Being, for a Change
By Ken Saxon
I’m fortunate to live a life that consistently brings me pleasure. Certainly I have struggles and burdens as all people do, but I have the privilege of doing work that is meaningful to me and to be nurtured by loving relationships. If nothing changed in my life from this point on, I’d be a lucky man indeed.
So why does that thought – nothing changing – cause me such unease? I find myself in the middle of middle-age, resistant to the idea of traveling a gentle glide path from where I am today to death. I don’t want to roll along on inertia, leaving other parts of myself unexplored and undeveloped.
For four months beginning March 15, I’m taking a break in the action of my work-filled life. As someone who identifies as a “human doing” more than a “human being,” and as someone who is constantly creating and building and reaching out, the idea of taking a pause is foreign to me. But it feels like a way to check in with myself at mid-life and to see what other things might want to emerge.
One of my favorite sayings is, “If you keep doing what you’re doing, you’ll keep getting what you get.” So what if I didn’t keep doing what I am doing? All the brain science that I’ve been reading about in recent years emphasizes the plasticity, the adaptability, of our brain cells. Change the conditions and you change yourself. The proven ability of people of all ages to transform their brains, learn and evolve is maybe the most hopeful thing I’ve learned about my species in many years.
In my sabbatical time, I am intent on controlling what I allow to enter my brain – shutting off work, social media, email access, much of the news of the world. With all the time and mindspace I’ll save by shutting out those things, it’s my goal to cultivate some new and enhanced practices – around writing, reading, conversation, connection, mindfulness, and physical self-care. I’m a big believer that “what you practice, you will become.” If I practiced something different, how might I be different? That question intrigues me.
I know myself well enough to know that for me to get to this place of self-discovery, I need to turn work off for a while. If, after my sabbatical time, I make even a few adjustments in my trajectory, over time that could have a really big impact – on my life, my work, and more. Or even if I returned exactly the same way I left, I think I’d see myself and my choices differently.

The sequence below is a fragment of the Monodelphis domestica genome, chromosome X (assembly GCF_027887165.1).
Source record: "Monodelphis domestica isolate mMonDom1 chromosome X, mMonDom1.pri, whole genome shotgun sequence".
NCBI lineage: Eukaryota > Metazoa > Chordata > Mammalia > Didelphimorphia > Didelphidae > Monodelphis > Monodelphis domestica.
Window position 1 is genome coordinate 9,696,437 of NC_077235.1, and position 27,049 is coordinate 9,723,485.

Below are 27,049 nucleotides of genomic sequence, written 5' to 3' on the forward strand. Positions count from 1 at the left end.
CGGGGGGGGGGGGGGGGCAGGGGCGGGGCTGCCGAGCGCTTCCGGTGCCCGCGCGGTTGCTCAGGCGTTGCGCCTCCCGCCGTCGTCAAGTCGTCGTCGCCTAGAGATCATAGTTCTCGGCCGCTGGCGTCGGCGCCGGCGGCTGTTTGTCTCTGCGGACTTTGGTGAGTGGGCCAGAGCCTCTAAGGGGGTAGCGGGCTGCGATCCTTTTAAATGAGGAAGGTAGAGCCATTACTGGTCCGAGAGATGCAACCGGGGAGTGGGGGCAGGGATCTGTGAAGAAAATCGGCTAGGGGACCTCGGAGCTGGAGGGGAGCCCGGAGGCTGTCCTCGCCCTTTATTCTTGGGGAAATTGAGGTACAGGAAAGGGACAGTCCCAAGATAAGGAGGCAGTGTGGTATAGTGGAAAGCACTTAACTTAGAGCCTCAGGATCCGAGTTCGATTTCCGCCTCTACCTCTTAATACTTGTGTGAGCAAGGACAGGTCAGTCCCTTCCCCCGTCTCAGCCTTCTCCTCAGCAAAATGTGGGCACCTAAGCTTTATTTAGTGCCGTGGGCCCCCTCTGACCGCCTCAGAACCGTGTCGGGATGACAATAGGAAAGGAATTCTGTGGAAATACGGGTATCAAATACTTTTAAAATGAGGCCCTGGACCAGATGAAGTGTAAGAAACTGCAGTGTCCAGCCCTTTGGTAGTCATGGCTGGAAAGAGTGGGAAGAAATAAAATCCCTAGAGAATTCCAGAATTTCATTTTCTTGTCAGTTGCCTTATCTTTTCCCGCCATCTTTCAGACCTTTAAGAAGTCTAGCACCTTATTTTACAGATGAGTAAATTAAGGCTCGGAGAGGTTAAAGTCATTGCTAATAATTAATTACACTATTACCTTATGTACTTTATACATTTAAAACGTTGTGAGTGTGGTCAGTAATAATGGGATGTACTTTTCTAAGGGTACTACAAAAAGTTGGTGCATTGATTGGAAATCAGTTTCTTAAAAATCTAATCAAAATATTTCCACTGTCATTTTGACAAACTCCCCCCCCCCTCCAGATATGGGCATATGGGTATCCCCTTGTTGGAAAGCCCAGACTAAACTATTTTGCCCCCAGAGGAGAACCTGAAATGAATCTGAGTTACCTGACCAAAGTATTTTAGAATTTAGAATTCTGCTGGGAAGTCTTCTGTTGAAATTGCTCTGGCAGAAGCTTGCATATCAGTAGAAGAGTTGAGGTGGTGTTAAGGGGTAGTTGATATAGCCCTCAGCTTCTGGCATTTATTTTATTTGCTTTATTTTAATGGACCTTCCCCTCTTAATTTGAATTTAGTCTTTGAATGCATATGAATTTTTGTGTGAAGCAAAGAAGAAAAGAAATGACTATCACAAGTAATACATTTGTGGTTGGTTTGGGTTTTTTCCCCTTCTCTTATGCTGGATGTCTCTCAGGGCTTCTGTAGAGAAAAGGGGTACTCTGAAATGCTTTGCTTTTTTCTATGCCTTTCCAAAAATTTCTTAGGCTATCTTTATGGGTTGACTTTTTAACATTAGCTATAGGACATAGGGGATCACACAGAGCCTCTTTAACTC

A poem we sometimes read in our Courage to Lead program is called “Love Wants to Know How.” Its words resonates more deeply with me as I travel through middle age, and the time ahead of me is feeling more finite. The poem ends:
quickly and with great force,
toward what burns in your dreams
at the dying of the year.
Who can say?
Perhaps you reap the whirlwind,
perhaps the harvest–
but is it ever enough to not know
the bonds and bounds of what will one day
forsake you for the grave?
That final question rings in my ears whenever I read it. At this point in my life, most of my “bonds and bounds” are self-administered. I have an enormous amount of freedom, but the way I live my life – driven so reflexively by my drive to work and to serve – doesn’t take advantage of much of that freedom. How can I begin to know how my current routines and work pace limit my vision, if I don’t try something else for a while?
And I feel clear on my answer to the poem’s final question, “Is is ever enough to not know the bonds and bounds of what will one day forsake you for the grave?” I respond with an emphatic “No!” With this sabbatical, I’m exercising my choice to step into that place of exploration, to see my life from a different vantage point, and to be.